Land owner and developer David Couch’s presentation to the Summerfield Town Council has been somewhat misconstrued.
The presentation he gave on Sept. 22 included a site plan of his property with something over 400 lots laid out. For anyone watching the video of the meeting, it appeared the site plan is what Couch was proposing to develop on his property, which stretches from Pleasant Ridge Road to I-73. It was particularly confusing because the sound quality of the video made it nearly impossible to understand more than a few words out of each sentence.
The site plan actually represents what Couch could develop under the current zoning, not what his plans are for the property if he can manage to put together a lot of intergovernmental cooperation and bring Greensboro water and sewer to the site.
Couch said that if Greensboro, Summerfield and Guilford County would enter into a multi-jurisdictional inter-local water and sewer agreement, the infrastructure would be financed by a special tax district. The property owners benefitting from the water and sewer would pay for the required infrastructure with a higher property tax rate that wouldn’t affect those not receiving water. Others in the area willing to pay the higher tax rate would have the opportunity to apply for water and sewer service.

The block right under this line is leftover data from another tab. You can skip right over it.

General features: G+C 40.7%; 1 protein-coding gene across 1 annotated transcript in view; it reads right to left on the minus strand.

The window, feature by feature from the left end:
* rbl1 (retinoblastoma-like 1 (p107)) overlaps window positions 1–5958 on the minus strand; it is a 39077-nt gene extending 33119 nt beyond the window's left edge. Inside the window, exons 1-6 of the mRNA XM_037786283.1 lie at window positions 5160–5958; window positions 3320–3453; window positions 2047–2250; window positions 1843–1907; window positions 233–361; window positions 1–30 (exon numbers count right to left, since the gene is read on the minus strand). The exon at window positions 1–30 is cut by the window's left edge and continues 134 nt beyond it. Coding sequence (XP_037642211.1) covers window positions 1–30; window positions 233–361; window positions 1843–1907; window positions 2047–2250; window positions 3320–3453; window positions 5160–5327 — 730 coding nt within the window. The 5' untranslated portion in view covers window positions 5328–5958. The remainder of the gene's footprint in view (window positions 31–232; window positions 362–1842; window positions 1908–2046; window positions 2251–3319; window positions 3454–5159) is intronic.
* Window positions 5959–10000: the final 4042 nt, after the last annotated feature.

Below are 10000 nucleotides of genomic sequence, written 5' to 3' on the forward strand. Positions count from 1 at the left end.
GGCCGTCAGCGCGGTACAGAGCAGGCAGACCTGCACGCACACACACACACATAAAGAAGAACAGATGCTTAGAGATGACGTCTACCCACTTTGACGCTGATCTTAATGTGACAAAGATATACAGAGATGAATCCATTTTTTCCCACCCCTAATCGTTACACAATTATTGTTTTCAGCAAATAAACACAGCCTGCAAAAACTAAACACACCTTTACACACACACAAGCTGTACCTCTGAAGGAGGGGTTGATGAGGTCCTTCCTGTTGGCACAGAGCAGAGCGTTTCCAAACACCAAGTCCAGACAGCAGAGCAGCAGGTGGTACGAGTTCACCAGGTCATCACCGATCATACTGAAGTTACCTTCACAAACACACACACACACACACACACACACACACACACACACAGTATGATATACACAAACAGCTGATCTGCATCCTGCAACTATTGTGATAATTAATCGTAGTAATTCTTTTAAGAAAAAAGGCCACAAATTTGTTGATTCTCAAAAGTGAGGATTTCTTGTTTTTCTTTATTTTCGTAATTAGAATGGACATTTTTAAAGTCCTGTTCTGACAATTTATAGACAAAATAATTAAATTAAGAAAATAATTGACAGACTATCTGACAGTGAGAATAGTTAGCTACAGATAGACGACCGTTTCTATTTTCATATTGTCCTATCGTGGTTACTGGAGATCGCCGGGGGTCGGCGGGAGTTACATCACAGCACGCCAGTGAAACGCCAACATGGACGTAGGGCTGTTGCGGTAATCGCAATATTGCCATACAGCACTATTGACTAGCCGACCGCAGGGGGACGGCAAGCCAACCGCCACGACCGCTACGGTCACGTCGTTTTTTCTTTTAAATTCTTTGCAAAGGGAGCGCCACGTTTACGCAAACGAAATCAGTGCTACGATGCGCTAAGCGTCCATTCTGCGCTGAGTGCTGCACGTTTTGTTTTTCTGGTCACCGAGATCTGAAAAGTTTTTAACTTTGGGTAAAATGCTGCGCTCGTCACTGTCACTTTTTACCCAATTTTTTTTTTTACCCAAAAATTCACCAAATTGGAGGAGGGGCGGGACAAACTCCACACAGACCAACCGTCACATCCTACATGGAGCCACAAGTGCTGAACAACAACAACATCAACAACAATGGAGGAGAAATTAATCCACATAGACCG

Couch said that Summerfield lacked what the Summerfield Comprehensive Plan called “affordable homes” – those in the $250,000 price range.
His plan to bring Greensboro water and sewer to the area would allow him to build homes in that price range while still preserving much of the rural landscape, provide walking trails and other amenities.
It’s a bold plan with a lot of moving parts and parts that have to be moved, and it would represent a major change for Summerfield, which has developed without public water and sewer.
Couch said bringing city water to the site would allow the development to include a senior living center as well as providing affordable homes for younger folks as well as empty-nesters looking to downsize but who want to stay in the area.
The working farm that Couch owns in the middle of the area to be developed would remain a working farm under his plan. Couch said that he couldn’t estimate the number of homes that would be built because that would take a conceptual plan and it wouldn’t make sense to invest in that unless the water issue could be worked out.
Couch said that the Summerfield Comprehensive Plan calls for the types of housing options he would like to build, but the current regulations don’t give a developer the tools needed to provide that type of housing and that his plans are fully compliant with that comprehensive plan.